Tuesday, February 03, 2009
Macro Man is still snowed in today, though at least this morning's snowfall lasted for 20 minutes rather than 20 cm. While he has very few hard and fast rules in life, one of them happens to be "when the UK transport authorities advise you to avoid travelling, you'd best follow their advice."
And so he finds himself at home once again today, watching a webcast of a conference he was supposed to attend this morning. So you'll have to pardon him if his attention is once again diverted...though not so much that he hasn't noticed a couple of new datapoints confirming that his favoured themes remain very much in play.
Over the weekend, South Korea released preliminary data for January external trade. The results were grim. Exports tumbled by a great-than-expected 32.8% y/y. While that is a terrible figure, looking at the actual total decline in exports is perhaps even more shocking- exports are down 47% since the middle of last year. So the theme of collapsing global trade looks to be alive and well.
Of course, the decline in Asian exports isn't happening in isolation. Sure, the dislocations in trade finance explain some of the decline in trade. But ultimately, the world's consumer of last resort has quit consuming, a development that should prove more enduring than the inability to finance shipping. The latest data on the US savings rate show an uptick to 3.6%; this is the highest non-distorted (via stimulus packages or Microsoft dividends) rate in more than a decade.
Macro Man would submit that regardless of the size and nature of any stimulus, household savings are on an inexorable upwards trend for another few years. And that spells trouble for those countries and companies whose growth model is based on selling stuff to Americans.
Perhaps China will fill the gap? After all, the Chinese have stepped on the fiscal stimulus gas, and domestic equities have put in a decent show so far this year. Perhaps the Chinese will take over the role of "big spender of last resort"?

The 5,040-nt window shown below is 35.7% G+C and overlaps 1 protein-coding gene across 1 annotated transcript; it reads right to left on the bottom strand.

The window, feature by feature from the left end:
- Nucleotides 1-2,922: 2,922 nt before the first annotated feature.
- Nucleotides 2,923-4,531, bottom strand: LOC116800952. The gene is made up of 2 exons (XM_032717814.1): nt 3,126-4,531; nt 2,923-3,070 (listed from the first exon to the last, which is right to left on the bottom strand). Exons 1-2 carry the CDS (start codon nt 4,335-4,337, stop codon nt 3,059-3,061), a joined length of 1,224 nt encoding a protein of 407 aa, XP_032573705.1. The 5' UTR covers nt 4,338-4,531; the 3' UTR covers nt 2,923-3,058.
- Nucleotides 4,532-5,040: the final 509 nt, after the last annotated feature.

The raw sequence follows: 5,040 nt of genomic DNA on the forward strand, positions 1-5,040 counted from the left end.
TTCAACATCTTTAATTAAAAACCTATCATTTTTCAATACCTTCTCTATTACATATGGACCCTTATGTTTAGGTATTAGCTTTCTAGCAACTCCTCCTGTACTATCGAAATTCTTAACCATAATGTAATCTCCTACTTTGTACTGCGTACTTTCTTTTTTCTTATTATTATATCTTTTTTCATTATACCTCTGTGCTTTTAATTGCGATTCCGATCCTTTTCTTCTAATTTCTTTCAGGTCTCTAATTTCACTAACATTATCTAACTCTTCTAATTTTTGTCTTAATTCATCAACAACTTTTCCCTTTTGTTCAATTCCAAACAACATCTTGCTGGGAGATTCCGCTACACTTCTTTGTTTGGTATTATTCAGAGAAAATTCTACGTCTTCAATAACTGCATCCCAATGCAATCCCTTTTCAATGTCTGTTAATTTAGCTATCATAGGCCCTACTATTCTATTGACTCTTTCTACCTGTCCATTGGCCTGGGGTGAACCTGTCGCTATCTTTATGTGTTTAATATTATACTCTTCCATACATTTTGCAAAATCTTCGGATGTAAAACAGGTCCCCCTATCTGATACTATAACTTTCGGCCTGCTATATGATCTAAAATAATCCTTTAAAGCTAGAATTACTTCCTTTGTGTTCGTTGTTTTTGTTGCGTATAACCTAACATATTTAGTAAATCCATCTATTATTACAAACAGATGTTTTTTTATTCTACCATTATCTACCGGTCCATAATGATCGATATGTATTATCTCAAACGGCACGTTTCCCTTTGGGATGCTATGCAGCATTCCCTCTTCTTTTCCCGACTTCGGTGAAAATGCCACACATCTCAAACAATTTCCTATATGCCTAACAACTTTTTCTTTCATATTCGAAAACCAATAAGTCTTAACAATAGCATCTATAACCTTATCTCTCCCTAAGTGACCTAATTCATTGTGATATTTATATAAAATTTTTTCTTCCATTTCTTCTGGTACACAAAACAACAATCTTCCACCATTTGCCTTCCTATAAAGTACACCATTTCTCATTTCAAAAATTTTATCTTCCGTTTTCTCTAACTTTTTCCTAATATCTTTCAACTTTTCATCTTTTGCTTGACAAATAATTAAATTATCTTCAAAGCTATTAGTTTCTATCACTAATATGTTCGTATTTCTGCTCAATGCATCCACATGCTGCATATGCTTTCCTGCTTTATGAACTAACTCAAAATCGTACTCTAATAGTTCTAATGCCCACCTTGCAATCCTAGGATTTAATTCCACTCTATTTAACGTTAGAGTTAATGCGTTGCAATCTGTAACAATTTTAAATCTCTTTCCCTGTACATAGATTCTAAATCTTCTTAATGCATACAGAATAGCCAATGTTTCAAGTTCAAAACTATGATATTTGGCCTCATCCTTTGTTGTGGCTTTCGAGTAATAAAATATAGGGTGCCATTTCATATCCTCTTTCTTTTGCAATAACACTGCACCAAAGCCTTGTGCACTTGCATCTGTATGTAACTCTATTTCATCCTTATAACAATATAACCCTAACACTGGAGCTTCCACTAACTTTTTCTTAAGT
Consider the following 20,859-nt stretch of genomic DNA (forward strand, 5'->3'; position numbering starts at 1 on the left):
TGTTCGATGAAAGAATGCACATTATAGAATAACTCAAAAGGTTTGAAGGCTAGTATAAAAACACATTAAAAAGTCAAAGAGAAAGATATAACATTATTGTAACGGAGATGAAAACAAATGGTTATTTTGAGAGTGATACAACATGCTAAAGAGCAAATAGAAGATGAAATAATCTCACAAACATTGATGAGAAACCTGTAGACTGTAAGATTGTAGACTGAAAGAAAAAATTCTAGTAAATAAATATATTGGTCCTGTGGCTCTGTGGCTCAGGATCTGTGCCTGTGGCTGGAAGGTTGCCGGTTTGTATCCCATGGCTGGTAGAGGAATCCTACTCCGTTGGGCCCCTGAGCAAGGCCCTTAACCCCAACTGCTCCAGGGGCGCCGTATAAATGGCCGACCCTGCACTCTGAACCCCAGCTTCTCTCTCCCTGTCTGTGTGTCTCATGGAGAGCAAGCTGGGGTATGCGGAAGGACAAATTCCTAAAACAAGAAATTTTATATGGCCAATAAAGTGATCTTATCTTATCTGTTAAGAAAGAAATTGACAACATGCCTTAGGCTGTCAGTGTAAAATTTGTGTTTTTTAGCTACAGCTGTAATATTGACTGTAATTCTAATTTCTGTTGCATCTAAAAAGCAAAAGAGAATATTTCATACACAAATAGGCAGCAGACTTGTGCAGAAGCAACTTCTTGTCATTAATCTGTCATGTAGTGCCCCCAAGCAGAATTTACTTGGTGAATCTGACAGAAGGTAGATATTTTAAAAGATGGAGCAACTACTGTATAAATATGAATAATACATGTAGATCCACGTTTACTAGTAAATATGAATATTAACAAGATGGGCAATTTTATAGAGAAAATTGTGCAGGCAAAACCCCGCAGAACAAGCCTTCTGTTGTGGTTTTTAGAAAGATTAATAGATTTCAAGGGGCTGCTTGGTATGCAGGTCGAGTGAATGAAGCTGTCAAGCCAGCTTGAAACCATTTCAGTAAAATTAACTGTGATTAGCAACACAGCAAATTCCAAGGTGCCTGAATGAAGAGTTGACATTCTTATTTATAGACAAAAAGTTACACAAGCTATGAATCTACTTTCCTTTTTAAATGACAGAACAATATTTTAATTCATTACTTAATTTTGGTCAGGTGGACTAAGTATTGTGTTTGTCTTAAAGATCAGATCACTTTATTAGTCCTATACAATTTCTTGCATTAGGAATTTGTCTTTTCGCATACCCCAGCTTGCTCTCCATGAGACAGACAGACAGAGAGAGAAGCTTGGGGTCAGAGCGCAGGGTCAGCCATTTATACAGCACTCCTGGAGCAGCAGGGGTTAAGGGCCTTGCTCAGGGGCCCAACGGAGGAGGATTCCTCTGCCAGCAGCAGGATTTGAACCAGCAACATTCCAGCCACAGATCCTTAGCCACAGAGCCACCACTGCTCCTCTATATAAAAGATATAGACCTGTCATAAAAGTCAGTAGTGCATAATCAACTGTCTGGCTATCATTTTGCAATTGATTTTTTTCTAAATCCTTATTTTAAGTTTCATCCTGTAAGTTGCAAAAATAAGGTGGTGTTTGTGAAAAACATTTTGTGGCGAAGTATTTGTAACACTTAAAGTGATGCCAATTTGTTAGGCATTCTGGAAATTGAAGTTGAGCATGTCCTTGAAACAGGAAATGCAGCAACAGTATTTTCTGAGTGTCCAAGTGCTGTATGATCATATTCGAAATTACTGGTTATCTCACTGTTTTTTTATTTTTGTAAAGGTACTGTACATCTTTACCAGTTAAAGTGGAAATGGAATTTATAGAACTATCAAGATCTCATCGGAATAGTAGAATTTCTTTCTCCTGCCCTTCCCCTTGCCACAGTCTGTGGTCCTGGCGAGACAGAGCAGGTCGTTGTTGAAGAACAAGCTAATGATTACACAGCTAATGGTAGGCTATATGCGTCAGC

Good luck with that. Beneath the surface, there is reason to for considerable worry with respect to Chinese growth. Anecdotals suggest a large and rising unemployment problem...which obviously explains some of the rationale for the stimulus. From Macro Man's perch, the actual story 9rather than the reported newsflow) from China looks set to get worse before it gets better. And given that Chinese policy is made based on the real story rather than reported statistics, it looks like we'll be waiting a while before a) Asian exports to China pick up, and b) USD/CNY goes lower (indeed, there's a non-zero chance that it drifts up from here.)
Monday, February 02, 2009
Macro Man is at a bit of a loss today. It was always going to be a slow one, given that he stayed up last night til 4 am to watch his favourite NFL team in the Super Bowl. But when he awoke this morning to find the UK transport system paralyzed once again due to weather- and this time with good reason.
Much as Macro Man would like to wax lyrical about the lack of weekend developments on the bad bank front, or muse about Barron's catching a bad case of Europhobia, he somehow can't muster the energy today. In any event, in his current "Micro Man" guise, his attention has been taken by shorter-term issues. And with a five- and a six-year old baying for another session outside, today's entry will have to be brief.
Macro Man would like to write more, but he's just completely snowed under today.